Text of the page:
Survey: 90% of consumers tell brands to stay away from extreme, offensive content
Brand safety issues are partly responsible for the trend toward in-housing and they’re also driving a retreat from programmatic among some brands. A new survey from the Trustworthy Accountability Group (TAG) and Brand Safety Institute (BSI) shows why brands should be nervous about their content appearing beside questionable or offensive content.
Reduce their purchase or stop buying entirely. TAG and BSI polled just over 1,000 U.S. adults in late July. As with other, similar surveys, the parties found that a majority of consumers would have a negative opinion of brands advertising products near extreme or offensive content. And although consumer opinions don’t always translate into action, majorities of consumers told the TAG-BSI survey that they would reduce or stop buying products that appeared in these questionable contexts.
The survey asked respondents to estimate the amount of online content that falls into categories of “dangerous, offensive or inappropriate.” Roughly 85% said some (51%) or a great deal (34%). The survey then asked about reactions to specific types of content.
Which of the following types of content do you think advertisers should prevent their ads from running near?
Politics, gambling and pirated content (movies/TV) were less problematic for respondents than categories such as violence, pornography, Illegal drugs, hate speech or unsafe sites (e.g., malware infected). Overall, 90% said that it was very or somewhat important for advertisers to ensure their ads aren’t on these types of sites.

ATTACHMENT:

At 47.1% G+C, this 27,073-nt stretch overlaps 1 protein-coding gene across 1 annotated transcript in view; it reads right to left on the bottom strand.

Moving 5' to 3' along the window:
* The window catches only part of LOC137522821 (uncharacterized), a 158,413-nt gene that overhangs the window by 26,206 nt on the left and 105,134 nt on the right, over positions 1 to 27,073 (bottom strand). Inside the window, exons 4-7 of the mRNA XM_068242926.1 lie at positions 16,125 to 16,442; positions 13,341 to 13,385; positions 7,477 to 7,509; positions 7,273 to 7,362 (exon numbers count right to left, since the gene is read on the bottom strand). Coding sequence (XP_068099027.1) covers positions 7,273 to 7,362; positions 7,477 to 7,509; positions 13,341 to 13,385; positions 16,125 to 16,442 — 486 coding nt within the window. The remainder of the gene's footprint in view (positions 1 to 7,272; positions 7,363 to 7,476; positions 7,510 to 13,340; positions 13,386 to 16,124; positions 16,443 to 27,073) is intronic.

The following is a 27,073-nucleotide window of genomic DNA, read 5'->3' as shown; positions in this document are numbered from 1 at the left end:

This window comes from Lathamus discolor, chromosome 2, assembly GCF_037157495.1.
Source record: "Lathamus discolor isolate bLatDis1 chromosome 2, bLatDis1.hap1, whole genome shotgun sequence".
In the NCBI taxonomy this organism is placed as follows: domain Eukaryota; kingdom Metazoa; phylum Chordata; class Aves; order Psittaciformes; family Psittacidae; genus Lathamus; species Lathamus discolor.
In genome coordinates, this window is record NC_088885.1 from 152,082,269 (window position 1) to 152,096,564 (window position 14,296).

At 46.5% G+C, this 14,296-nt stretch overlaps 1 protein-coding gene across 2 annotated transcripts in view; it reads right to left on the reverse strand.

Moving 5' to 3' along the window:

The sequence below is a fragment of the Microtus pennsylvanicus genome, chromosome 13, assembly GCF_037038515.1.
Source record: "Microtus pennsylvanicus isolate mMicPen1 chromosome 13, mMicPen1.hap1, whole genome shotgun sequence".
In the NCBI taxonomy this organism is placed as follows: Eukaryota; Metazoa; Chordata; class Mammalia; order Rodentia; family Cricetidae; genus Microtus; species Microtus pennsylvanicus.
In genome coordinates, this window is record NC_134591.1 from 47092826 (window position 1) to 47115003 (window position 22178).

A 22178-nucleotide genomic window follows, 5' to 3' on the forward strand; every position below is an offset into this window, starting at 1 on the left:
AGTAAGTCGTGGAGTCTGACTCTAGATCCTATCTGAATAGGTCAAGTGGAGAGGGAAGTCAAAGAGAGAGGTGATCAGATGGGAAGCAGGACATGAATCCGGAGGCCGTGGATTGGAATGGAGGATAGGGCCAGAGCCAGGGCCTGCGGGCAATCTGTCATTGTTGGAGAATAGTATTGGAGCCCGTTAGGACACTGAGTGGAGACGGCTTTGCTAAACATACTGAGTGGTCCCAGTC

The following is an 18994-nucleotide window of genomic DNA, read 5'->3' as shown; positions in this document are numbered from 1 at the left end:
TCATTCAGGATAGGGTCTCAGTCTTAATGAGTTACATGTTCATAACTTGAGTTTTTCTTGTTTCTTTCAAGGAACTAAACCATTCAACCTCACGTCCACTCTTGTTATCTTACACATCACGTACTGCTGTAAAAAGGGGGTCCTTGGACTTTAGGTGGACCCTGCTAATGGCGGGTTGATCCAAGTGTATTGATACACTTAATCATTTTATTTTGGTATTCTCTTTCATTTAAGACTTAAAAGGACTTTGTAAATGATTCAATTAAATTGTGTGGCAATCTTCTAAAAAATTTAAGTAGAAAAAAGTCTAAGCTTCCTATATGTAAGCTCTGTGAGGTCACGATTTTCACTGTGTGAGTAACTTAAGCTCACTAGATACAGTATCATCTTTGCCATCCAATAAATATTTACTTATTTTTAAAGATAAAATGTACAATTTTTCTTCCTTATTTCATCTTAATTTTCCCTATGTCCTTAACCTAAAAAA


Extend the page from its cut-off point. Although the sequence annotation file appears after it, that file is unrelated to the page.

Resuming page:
Many people more disturbed by malware than Nazis. In the context of specific content categories, I was surprised by some of the results. For example, 58% of consumers would stop buying products if they appeared “next to racist neo-Nazi propaganda,” but nearly 67% would do the same for “terrorist recruiting videos.” In other words, some people are more comfortable with racist/Nazi content than terrorist videos.
But the strongest “stop buying” reaction came in response to the question, “If you discovered an ad for a consumer product you regularly buy had infected your computer or mobile device with a virus, how much would you reduce your purchases of that product?” In that case 73% said they would stop buying the product.
Asked which parties in the ecosystem are responsible for policing ads and content, survey respondents basically said “all of the above”:
- Advertiser — 70%
- Ad agency — 68%
- Site owner — 61%
- Technology providers (undefined) — 46%
One might assume that “ordinary consumers” would be ignorant of the backstage workings of the digital ecosystem. So the 68% who said that agencies were partly responsible to police ad placements is a bit of a surprise (perhaps there were lots of Mad Men fans among the respondents).
Finally, one needs to recognize that there’s some room for brand error here — because of the gap between opinions and behavior. Consumers care about patterns and conduct over time generally speaking. But there’s no question brands should do everything they can to minimize their ad exposures to offensive or extreme content.
Why we should care. YouTube is one of the highest profile sites that has been plagued by ongoing brand safety issues and advertiser defections. And while brand safety on YouTube and elsewhere across the internet have improved, it will remain an issue as long as algorithms and machine learning (and not humans) determine when and where to serve ads.
Whitelists, blacklists, direct buying, in-house brand safety positions and concerted industry initiatives will continue to improve online brand safety. Yet the continuing quest for brand safety will come, to some degree, at the expense of audience reach.